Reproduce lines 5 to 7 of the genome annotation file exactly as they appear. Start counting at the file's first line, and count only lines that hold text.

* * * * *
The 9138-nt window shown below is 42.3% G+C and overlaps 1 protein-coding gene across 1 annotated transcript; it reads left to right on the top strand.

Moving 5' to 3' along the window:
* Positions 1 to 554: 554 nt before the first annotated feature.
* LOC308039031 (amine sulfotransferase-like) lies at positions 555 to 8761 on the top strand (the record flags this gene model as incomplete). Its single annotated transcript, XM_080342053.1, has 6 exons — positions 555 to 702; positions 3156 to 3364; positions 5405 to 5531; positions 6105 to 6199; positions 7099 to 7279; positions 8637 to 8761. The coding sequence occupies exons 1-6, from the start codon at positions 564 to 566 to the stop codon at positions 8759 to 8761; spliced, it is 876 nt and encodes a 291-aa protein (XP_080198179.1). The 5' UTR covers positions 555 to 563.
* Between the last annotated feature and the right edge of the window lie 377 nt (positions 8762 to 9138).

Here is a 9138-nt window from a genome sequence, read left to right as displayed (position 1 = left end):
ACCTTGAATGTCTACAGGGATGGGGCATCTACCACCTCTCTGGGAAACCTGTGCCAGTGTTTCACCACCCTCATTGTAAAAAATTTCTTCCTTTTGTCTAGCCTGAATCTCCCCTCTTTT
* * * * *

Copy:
* Between the last annotated feature and the right edge of the window lie 377 nt (positions 8762 to 9138).

Here is a 9138-nt window from a genome sequence, read left to right as displayed (position 1 = left end):
ACCTTGAATGTCTACAGGGATGGGGCATCTACCACCTCTCTGGGAAACCTGTGCCAGTGTTTCACCACCCTCATTGTAAAAAATTTCTTCCTTTTGTCTAGCCTGAATCTCCCCTCTTTT